Leaving the EU Debate

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Department: Cabinet Office
Monday 5th October 2020

(3 years, 8 months ago)

Westminster Hall
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Nick Fletcher Portrait Nick Fletcher (Don Valley) (Con)
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My first ever Westminster Hall debate is on the subject that got us here in the first place. As the first ever Conservative MP to represent Don Valley, an area which voted 69% in favour of leaving the European Union, I felt compelled to speak in the debate because two of the petitions that we are debating, which are now over a year old, demand a public inquiry into the 2016 referendum. The vast majority of my constituents and I believe that the motives behind the petitions are not entirely sincere. Instead, I believe that the petitions were established and signed because people—petition data show that they reside mainly in the southern metropolitan areas of the country—could not accept the referendum result. We really need to move on.

Since the 2016 referendum, some members of the political elite have treated 17.4 million people with complete contempt. Large sections of the media and political class actively tried to rob those people of their voice. Some politicians and journalists stated repeatedly that the desire of the majority to leave the EU was impossible. By the beginning of the last general election, some said that the referendum should not have taken place in the first place, and one major party even promised to cancel Brexit altogether. Meanwhile, petitions such as the ones we are debating were used to grind Brexit to a halt. Through inquiries, people who remained upset at the referendum result sought to overturn the largest democratic exercise in this country’s recent history. That was despite the fact that, after the referendum, Parliament overwhelmingly voted to proceed with the Brexit negotiations. Some 80% of the votes cast in the 2017 general election were for parties that supported our departure from the EU.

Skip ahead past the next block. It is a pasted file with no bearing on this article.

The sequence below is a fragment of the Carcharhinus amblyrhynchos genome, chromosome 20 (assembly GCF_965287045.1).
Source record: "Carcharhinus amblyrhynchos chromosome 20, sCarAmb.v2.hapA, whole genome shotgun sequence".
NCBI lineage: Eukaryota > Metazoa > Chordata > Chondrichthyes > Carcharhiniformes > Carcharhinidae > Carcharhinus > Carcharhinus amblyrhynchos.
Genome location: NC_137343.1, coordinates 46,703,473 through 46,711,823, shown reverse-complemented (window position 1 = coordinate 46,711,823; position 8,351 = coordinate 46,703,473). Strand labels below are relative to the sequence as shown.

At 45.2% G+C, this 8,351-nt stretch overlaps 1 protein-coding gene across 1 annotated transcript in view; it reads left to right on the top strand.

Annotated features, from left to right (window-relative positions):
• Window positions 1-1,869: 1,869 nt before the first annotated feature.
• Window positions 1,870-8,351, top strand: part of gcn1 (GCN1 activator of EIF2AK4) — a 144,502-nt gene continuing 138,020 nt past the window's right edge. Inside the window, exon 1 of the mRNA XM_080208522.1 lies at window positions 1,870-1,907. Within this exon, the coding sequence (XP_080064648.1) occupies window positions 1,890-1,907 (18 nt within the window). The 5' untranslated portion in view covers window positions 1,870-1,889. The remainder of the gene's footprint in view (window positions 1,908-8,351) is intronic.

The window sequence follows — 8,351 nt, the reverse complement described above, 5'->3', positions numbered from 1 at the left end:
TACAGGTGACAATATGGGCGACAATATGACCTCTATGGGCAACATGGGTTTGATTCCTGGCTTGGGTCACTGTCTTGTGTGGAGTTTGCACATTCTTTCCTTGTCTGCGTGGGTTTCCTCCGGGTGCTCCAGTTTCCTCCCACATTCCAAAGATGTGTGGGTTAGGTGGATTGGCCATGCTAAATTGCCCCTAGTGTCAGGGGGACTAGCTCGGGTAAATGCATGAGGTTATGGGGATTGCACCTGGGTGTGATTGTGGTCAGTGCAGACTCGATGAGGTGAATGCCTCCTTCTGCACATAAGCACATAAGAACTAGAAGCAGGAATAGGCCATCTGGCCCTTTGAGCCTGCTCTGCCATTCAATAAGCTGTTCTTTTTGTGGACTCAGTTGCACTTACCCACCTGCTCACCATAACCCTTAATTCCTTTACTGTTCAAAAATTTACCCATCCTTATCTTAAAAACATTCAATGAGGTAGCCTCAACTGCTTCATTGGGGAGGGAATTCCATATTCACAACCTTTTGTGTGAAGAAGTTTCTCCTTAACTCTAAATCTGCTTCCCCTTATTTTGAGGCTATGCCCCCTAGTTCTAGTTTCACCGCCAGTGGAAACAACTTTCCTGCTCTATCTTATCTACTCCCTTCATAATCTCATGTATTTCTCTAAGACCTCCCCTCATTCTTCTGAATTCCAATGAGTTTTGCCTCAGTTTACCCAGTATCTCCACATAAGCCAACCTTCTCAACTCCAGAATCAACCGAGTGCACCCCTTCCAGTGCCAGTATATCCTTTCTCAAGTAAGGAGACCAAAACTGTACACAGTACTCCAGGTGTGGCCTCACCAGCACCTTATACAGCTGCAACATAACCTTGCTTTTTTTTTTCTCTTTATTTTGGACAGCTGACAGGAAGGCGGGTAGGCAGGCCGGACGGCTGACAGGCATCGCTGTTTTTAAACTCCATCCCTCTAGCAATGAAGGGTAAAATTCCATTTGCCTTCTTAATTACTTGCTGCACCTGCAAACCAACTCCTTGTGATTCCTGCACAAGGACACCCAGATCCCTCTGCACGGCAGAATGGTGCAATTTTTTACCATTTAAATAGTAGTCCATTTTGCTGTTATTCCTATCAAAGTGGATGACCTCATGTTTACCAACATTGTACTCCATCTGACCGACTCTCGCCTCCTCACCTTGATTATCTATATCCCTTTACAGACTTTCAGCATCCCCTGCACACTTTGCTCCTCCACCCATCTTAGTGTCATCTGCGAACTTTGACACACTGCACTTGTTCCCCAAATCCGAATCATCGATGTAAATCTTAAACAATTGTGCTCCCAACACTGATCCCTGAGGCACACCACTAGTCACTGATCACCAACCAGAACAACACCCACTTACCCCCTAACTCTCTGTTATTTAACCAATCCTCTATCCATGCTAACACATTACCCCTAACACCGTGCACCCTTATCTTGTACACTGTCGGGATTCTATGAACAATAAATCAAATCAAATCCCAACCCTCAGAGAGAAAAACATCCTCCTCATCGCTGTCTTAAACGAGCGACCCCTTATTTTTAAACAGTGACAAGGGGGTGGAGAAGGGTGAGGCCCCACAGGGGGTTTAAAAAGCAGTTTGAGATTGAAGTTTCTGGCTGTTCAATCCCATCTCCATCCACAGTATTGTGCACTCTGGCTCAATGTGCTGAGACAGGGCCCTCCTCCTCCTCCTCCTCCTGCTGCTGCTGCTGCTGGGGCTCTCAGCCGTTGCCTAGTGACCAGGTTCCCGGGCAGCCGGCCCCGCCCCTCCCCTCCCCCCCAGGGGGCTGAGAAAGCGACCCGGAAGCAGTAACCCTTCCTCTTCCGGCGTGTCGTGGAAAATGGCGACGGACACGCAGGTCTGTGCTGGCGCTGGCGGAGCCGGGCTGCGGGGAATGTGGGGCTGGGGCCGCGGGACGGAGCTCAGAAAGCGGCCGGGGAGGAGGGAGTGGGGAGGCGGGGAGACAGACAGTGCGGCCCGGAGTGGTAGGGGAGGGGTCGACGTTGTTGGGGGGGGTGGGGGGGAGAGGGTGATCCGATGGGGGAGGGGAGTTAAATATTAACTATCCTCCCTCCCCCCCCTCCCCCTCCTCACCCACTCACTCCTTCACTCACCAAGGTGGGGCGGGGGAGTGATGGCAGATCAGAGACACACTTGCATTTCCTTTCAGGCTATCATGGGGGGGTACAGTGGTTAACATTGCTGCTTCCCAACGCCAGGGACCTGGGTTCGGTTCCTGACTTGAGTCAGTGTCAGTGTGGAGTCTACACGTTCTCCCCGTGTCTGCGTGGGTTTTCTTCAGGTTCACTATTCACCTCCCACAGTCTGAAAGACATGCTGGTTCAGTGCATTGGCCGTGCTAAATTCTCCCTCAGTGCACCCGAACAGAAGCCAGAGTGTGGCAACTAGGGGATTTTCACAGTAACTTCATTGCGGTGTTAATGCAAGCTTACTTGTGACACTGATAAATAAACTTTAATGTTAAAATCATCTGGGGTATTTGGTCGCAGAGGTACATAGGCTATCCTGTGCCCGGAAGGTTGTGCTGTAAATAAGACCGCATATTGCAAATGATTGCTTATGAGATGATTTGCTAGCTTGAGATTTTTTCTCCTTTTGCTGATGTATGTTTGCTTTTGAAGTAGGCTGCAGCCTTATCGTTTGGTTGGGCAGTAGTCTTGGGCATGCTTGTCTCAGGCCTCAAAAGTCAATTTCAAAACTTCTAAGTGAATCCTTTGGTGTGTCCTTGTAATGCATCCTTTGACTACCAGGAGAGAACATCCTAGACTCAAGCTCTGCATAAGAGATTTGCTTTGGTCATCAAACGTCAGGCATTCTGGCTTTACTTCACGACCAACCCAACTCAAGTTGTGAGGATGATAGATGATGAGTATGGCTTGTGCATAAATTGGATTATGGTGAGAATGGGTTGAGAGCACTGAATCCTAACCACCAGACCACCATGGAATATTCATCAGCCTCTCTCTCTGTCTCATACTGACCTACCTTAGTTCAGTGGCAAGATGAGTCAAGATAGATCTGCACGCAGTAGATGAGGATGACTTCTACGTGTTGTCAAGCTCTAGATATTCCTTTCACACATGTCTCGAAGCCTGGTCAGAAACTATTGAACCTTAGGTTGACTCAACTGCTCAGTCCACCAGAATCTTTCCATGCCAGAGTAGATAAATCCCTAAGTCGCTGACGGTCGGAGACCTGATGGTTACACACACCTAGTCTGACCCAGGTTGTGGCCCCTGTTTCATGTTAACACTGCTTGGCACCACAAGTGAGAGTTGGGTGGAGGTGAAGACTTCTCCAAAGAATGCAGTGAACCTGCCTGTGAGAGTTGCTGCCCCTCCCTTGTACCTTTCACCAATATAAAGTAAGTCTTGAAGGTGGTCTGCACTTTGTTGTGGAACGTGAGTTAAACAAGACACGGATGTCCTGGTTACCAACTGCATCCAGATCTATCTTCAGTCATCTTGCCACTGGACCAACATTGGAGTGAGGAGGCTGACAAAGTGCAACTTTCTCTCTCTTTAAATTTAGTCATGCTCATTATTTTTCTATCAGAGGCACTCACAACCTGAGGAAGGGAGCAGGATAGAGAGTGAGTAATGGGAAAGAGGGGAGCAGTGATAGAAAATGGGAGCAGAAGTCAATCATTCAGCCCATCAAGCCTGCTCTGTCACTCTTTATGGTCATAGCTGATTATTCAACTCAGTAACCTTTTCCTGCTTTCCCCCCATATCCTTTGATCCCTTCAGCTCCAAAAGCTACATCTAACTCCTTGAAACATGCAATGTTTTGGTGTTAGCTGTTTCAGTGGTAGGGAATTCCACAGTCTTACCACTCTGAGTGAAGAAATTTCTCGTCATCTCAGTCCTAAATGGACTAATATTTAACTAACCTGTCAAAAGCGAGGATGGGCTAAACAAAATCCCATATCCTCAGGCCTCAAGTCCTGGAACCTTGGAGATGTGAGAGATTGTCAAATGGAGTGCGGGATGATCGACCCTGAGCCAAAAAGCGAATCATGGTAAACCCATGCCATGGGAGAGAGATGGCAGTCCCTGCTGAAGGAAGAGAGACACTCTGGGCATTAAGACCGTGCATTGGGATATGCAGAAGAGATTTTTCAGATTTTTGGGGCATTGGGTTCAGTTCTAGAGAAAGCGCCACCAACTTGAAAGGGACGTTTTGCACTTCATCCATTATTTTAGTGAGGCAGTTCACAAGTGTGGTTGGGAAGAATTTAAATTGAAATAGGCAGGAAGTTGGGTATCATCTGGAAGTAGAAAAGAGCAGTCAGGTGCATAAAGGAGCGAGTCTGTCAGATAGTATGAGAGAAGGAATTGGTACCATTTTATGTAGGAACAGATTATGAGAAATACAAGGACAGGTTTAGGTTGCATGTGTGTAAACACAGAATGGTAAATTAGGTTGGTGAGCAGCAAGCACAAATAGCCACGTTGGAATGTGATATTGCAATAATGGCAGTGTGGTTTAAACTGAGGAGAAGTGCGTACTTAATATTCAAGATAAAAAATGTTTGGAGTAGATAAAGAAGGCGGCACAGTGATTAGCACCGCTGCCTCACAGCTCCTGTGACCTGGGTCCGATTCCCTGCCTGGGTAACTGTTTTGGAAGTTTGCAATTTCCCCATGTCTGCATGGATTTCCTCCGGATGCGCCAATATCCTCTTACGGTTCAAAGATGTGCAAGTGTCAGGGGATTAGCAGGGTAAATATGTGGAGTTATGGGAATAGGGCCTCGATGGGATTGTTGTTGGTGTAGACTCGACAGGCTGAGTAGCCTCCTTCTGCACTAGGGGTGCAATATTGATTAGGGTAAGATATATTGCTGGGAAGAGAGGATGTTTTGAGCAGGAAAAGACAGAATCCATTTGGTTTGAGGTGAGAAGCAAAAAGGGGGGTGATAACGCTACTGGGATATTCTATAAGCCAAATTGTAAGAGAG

Hindsight can be a wonderful thing. I believe that the last election, when many of my hon. Friends and I were elected across the country, is confirmation that petitions such as the ones we are debating do not have the popular support of the people. The 2019 election decisively confirmed that the public did not want to stall Brexit, and indeed that they did not want endless inquiries into allegations that had no substance; they wanted to get on with Brexit and deliver the referendum result. However, we now see renewed calls to halt Brexit, this time due to coronavirus, yet again because a small minority continue to cling to the hope that they can prevent the will of the people.

I, for one, find it awful that my constituents’ views yet again appear to have been discarded, but I make it clear to the good people of Don Valley and across the north that their voices will be heard, and that the Government will get on with Brexit. The Government have already confirmed that they are fully prepared to leave the EU with an Australian-style deal at the end of this year. With coronavirus likely to be with us for many more months or even years to come, why wait? After all, we gave the public the choice in a referendum and two general elections. I think they have made themselves quite clear, so let us get on with what I and many others were elected to do less than a year ago—let us get Brexit done.